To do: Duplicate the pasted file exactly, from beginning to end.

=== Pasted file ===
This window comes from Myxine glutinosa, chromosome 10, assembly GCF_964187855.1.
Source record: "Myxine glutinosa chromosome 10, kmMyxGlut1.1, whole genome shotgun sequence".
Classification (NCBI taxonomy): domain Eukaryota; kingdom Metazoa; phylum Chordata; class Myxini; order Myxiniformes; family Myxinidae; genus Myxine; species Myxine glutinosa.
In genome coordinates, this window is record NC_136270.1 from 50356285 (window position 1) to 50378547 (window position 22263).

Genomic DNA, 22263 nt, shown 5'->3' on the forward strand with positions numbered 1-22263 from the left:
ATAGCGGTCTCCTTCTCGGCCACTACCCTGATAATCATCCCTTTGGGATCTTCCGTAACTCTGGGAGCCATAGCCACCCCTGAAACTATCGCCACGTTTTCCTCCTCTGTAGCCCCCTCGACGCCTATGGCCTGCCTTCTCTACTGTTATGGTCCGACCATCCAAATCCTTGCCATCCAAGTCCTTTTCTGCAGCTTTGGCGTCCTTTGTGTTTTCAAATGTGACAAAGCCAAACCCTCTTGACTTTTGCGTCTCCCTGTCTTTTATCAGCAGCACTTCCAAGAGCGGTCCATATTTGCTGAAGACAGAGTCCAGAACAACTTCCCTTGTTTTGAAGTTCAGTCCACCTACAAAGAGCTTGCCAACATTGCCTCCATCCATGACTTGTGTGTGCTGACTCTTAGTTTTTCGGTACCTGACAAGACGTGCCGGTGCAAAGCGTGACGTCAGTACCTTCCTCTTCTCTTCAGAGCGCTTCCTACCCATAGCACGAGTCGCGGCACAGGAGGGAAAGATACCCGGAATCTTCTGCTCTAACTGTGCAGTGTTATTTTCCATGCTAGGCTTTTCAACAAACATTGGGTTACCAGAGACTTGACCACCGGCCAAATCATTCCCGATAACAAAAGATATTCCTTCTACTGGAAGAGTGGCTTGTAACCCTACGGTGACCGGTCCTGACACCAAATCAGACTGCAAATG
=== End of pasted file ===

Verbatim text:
This window comes from Myxine glutinosa, chromosome 10, assembly GCF_964187855.1.
Source record: "Myxine glutinosa chromosome 10, kmMyxGlut1.1, whole genome shotgun sequence".
Classification (NCBI taxonomy): domain Eukaryota; kingdom Metazoa; phylum Chordata; class Myxini; order Myxiniformes; family Myxinidae; genus Myxine; species Myxine glutinosa.
In genome coordinates, this window is record NC_136270.1 from 50356285 (window position 1) to 50378547 (window position 22263).

Genomic DNA, 22263 nt, shown 5'->3' on the forward strand with positions numbered 1-22263 from the left:
ATAGCGGTCTCCTTCTCGGCCACTACCCTGATAATCATCCCTTTGGGATCTTCCGTAACTCTGGGAGCCATAGCCACCCCTGAAACTATCGCCACGTTTTCCTCCTCTGTAGCCCCCTCGACGCCTATGGCCTGCCTTCTCTACTGTTATGGTCCGACCATCCAAATCCTTGCCATCCAAGTCCTTTTCTGCAGCTTTGGCGTCCTTTGTGTTTTCAAATGTGACAAAGCCAAACCCTCTTGACTTTTGCGTCTCCCTGTCTTTTATCAGCAGCACTTCCAAGAGCGGTCCATATTTGCTGAAGACAGAGTCCAGAACAACTTCCCTTGTTTTGAAGTTCAGTCCACCTACAAAGAGCTTGCCAACATTGCCTCCATCCATGACTTGTGTGTGCTGACTCTTAGTTTTTCGGTACCTGACAAGACGTGCCGGTGCAAAGCGTGACGTCAGTACCTTCCTCTTCTCTTCAGAGCGCTTCCTACCCATAGCACGAGTCGCGGCACAGGAGGGAAAGATACCCGGAATCTTCTGCTCTAACTGTGCAGTGTTATTTTCCATGCTAGGCTTTTCAACAAACATTGGGTTACCAGAGACTTGACCACCGGCCAAATCATTCCCGATAACAAAAGATATTCCTTCTACTGGAAGAGTGGCTTGTAACCCTACGGTGACCGGTCCTGACACCAAATCAGACTGCAAATG